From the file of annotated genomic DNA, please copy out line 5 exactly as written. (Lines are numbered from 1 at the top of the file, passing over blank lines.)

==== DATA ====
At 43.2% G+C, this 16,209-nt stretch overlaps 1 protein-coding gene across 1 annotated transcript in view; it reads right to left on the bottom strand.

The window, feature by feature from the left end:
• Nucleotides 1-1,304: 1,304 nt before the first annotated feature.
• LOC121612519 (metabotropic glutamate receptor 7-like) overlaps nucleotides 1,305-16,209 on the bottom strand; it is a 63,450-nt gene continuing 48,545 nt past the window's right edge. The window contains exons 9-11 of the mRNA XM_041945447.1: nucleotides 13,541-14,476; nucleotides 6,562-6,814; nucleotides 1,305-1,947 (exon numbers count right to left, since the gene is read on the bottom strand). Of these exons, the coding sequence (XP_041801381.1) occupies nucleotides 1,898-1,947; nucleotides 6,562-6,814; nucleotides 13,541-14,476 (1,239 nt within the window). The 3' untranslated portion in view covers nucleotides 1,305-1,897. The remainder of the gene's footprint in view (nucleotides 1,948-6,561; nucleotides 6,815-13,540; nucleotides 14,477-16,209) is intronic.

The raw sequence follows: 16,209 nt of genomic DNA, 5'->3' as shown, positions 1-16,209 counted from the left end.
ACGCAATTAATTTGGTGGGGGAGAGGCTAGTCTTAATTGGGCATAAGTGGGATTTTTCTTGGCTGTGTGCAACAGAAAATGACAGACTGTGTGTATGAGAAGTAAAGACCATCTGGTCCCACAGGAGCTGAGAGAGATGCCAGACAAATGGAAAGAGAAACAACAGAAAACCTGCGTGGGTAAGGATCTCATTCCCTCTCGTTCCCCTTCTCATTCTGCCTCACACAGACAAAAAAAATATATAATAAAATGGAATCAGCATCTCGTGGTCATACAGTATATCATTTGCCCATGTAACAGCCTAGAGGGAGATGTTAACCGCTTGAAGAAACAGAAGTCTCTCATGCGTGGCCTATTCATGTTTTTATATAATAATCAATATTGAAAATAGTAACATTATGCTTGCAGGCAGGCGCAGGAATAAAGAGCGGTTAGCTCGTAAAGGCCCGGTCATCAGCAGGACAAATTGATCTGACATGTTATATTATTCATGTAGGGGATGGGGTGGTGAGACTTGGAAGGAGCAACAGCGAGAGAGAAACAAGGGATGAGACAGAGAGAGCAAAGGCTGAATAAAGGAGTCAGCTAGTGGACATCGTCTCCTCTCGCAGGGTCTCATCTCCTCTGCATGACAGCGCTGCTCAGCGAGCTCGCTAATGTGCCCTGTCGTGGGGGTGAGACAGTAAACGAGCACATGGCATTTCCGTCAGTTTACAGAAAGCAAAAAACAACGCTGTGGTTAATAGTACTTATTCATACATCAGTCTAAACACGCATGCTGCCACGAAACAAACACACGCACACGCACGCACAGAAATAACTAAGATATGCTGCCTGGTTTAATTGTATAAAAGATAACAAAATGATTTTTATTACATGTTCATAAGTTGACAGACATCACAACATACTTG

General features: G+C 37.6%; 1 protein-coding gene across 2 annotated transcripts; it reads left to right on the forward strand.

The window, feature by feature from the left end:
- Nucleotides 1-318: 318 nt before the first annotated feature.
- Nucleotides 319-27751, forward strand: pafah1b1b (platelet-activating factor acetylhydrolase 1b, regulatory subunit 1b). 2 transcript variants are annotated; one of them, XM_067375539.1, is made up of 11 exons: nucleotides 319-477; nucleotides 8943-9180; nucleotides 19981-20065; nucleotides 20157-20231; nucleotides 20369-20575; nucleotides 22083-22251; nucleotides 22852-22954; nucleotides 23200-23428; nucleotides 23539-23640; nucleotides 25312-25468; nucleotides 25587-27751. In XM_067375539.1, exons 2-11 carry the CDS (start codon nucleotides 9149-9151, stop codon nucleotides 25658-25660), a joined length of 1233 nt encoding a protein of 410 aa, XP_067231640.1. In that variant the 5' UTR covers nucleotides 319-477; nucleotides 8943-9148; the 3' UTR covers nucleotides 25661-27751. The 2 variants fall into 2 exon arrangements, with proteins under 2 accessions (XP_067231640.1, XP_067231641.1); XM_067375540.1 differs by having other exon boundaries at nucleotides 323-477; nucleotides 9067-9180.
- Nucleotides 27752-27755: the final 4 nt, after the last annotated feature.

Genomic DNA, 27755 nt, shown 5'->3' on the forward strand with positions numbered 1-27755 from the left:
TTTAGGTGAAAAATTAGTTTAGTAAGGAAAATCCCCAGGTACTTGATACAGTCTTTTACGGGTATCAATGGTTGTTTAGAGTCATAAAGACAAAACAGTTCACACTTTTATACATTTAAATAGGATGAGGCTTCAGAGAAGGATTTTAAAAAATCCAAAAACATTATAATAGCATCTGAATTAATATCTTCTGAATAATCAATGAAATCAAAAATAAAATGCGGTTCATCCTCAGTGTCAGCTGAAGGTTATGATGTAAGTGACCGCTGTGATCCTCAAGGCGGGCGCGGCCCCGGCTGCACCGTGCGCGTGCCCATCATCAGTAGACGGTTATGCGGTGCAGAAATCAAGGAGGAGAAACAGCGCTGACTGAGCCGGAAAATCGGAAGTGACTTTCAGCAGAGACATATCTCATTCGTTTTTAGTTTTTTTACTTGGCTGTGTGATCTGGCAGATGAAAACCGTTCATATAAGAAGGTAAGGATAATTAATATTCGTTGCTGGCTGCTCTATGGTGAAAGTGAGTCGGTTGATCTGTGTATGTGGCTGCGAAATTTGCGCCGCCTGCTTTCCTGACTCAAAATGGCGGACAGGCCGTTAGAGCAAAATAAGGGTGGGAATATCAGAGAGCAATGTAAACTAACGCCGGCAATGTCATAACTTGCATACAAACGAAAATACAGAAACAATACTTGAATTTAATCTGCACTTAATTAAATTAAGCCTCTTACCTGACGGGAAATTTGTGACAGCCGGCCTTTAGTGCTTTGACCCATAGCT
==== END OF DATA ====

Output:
The raw sequence follows: 16,209 nt of genomic DNA, 5'->3' as shown, positions 1-16,209 counted from the left end.